Give a Year, Change the World


Written by Kristine Adams |

“We’d like to congratulate you on being accepted to be a City Year Los Angeles member for the class of 2012 to 2013.” When I heard the voice on the other line saying all my interviews and hard work paid off, my dream was finally coming through. After a few happy tears, jumping up and down and screaming off the top of my lungs, it hit me, in 8 months, I would be helping to change the world. City Year is a nonprofit organization which joins people for a whole year from all backgrounds to help students get on the right track to graduation. There is currently a drop-out crisis in this country. About one million students will drop out of school every year. City Year was founded by Michael Brown and Alan Khazei , who in 1988 were roommates at Harvard Law School .  Ever since City Year and nearly 15,100 corps members have helped serve 1,255,000 students and completed more than 26 million hours of service. Located in 23 cities, from Boston all the way to Los Angeles and even London and South Africa, City Year and its corps members are changing education for the better.  Source

My junior year was all about preparing for college. But, when I thought about going to college, something didn’t feel right.  When someone mentioned City Year to me, I fell madly in love. I was so motivated to become a part of City Year. While applying I had my choice of 23 cities, and I choose to serve my year in Los Angeles, California. Many people have asked me why I chose to live far away, and my response always is that I wanted to have an adventure while I am still young. There is one speed bump though. When it comes to being a part of City Year, housing is not provided. It is up to me to be responsible enough to find my own roommates and somewhere to live for the year. Luckily, with the help of City Year, I have found my three roommates and a place to live. I do get paid for my service in LA, but only a minimal amount, about $1,100 a month. I also have to rely on food stamps to help me get by. Of course, money is a concern, but being a part of something so great is well worth being broke for a year.  Being a corps member is about putting my own problems aside to focus and give 100% into mentoring and tutoring these students.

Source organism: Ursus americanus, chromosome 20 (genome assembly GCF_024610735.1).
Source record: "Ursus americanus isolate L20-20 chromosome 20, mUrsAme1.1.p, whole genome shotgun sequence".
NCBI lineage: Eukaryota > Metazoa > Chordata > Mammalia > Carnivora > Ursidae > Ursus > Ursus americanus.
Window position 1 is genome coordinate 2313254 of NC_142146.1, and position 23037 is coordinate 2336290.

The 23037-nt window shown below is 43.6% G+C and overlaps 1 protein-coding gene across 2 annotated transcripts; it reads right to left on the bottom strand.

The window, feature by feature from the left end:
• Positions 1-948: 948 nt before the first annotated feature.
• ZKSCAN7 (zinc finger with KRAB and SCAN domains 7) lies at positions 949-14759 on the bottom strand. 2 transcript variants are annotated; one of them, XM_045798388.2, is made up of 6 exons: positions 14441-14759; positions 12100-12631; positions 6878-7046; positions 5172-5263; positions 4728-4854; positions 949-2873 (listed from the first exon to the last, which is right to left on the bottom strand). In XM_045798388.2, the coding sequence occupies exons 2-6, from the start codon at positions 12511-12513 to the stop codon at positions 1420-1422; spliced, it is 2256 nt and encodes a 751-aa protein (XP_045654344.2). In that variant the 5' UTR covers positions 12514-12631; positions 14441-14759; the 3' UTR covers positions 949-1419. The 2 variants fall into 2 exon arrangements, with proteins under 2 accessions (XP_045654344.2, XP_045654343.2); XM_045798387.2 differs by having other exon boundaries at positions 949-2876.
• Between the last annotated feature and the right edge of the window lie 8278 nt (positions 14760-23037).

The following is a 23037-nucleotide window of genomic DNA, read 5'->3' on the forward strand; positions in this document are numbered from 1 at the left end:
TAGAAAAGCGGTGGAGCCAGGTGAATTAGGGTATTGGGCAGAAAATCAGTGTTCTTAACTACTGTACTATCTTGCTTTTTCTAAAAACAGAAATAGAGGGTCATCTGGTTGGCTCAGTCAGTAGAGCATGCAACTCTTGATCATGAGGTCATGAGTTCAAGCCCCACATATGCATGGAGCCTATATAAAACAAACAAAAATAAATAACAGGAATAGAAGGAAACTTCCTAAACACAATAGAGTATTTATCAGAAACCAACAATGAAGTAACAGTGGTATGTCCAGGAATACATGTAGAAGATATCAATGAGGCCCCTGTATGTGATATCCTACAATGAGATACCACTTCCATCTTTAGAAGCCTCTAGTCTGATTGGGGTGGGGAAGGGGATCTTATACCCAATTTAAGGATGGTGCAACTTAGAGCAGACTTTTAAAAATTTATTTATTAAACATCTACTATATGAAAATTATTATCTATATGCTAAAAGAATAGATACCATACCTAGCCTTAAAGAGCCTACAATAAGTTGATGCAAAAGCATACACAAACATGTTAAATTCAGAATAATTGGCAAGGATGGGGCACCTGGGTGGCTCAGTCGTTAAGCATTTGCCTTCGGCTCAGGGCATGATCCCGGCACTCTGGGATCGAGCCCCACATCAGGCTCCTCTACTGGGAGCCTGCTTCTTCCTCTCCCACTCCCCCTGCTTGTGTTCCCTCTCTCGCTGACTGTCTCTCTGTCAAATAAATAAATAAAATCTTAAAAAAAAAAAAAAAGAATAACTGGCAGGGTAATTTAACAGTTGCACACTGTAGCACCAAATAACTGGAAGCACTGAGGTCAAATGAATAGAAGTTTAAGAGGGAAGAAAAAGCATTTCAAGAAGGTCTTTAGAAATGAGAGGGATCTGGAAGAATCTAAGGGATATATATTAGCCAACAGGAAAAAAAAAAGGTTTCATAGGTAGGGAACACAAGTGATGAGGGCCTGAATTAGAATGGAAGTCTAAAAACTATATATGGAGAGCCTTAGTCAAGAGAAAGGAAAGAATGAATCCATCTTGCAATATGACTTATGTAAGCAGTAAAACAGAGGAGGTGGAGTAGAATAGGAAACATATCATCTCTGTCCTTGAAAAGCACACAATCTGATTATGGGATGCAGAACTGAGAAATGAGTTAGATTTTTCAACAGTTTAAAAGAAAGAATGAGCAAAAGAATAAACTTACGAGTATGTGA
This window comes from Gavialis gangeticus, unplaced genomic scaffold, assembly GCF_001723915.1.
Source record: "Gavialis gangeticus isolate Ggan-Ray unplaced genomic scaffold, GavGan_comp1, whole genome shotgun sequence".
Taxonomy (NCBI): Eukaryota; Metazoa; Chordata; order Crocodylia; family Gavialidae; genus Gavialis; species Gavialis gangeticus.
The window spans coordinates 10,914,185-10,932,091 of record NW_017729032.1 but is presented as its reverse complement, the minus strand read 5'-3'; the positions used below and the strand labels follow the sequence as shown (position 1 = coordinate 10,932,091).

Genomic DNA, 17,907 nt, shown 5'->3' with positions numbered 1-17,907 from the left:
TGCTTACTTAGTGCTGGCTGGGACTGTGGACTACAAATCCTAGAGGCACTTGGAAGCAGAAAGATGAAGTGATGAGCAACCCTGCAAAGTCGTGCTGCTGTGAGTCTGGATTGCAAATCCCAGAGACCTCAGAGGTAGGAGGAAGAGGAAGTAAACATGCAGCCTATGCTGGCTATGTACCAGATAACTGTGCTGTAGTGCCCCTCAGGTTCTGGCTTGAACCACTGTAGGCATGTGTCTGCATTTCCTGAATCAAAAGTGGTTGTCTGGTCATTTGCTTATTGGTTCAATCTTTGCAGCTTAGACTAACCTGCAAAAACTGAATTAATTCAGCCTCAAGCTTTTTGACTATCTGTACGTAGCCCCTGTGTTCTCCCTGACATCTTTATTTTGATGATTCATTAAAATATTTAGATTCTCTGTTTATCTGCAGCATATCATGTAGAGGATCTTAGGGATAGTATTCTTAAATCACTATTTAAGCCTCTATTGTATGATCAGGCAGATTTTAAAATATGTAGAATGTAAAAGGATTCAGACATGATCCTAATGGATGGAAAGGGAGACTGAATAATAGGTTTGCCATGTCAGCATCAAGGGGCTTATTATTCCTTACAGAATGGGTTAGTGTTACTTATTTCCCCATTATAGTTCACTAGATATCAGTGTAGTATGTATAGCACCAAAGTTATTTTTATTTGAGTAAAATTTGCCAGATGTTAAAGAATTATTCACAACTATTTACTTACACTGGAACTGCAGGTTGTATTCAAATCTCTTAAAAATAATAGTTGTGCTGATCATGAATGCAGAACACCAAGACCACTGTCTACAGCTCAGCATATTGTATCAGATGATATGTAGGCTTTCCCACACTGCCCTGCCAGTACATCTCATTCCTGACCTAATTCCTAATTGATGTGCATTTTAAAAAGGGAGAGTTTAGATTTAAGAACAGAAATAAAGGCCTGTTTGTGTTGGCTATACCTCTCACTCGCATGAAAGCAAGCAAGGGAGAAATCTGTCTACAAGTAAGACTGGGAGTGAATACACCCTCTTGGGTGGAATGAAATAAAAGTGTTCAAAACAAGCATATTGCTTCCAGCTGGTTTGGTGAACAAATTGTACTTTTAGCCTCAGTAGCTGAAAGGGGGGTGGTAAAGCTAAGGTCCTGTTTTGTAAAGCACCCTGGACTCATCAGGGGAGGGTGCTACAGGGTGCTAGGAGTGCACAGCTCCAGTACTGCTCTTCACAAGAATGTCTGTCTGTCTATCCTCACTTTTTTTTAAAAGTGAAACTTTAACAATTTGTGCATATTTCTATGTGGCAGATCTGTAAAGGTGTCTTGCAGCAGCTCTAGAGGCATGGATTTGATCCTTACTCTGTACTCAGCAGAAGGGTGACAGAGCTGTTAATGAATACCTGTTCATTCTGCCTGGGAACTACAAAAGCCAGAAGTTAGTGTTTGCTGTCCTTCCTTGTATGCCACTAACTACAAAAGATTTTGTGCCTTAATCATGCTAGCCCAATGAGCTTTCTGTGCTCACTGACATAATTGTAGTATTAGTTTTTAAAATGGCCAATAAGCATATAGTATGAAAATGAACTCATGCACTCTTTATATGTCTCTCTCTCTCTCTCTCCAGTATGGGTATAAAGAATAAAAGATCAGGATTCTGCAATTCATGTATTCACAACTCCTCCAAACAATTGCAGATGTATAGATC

In about 6 weeks, I am leaving everything I know; my whole family, all my true friends and my hometown where I am comfortable. Yes, I will admit I’m nervous and scared but the feeling of excitement is overwhelming.  I know the girl that leaves this small town on July 14th won’t be the same girl that comes back that following June. While I am changing these students’ lives, they will change mine as well. Los Angeles and the community as a whole are a completely different culture than our isolated town. I am going to see new things around every corner and learn a whole new way of living. The fear of failing these students is what keeps me up at night; but I know that if I teach with my full heart, then failure isn’t an option. I am going to miss everything and everyone I leave behind, but I am at the point in my life where I need to spread my wings and fly.